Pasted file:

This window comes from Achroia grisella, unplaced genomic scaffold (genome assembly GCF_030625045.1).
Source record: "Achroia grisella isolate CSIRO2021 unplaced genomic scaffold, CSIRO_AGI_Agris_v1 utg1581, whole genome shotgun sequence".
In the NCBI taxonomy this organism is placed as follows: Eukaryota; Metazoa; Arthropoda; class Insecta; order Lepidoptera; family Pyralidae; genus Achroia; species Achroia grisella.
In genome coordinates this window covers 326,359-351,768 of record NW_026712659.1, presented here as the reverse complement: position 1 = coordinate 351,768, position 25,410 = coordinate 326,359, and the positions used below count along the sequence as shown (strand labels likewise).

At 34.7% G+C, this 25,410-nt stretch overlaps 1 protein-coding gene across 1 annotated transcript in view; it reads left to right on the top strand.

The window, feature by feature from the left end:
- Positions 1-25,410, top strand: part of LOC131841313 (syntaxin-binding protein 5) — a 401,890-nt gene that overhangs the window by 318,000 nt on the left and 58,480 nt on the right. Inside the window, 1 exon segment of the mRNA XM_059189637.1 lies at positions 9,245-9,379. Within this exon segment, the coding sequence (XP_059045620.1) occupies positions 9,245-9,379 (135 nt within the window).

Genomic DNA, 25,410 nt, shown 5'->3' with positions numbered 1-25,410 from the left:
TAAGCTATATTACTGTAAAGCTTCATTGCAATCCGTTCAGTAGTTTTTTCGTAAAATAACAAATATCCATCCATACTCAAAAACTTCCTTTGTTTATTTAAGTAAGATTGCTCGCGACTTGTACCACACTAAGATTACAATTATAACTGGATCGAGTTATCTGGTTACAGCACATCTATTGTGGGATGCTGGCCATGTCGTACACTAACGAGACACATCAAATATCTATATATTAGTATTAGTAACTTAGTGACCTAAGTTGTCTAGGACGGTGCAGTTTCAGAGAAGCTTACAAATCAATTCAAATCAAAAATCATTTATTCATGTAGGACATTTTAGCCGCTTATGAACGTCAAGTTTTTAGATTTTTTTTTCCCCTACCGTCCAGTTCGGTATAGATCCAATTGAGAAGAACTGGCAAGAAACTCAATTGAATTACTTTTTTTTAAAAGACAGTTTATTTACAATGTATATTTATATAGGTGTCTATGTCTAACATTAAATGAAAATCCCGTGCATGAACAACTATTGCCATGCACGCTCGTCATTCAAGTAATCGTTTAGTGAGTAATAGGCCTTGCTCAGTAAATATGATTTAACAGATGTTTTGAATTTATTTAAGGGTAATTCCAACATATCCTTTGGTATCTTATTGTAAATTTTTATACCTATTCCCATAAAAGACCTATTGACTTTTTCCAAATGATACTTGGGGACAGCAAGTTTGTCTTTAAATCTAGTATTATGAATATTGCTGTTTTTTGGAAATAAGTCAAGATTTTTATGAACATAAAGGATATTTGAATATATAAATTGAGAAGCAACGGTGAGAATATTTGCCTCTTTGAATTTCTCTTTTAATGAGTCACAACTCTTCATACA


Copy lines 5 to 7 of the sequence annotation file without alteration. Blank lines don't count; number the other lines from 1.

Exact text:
At 34.7% G+C, this 25,410-nt stretch overlaps 1 protein-coding gene across 1 annotated transcript in view; it reads left to right on the top strand.

The window, feature by feature from the left end:
- Positions 1-25,410, top strand: part of LOC131841313 (syntaxin-binding protein 5) — a 401,890-nt gene that overhangs the window by 318,000 nt on the left and 58,480 nt on the right. Inside the window, 1 exon segment of the mRNA XM_059189637.1 lies at positions 9,245-9,379. Within this exon segment, the coding sequence (XP_059045620.1) occupies positions 9,245-9,379 (135 nt within the window).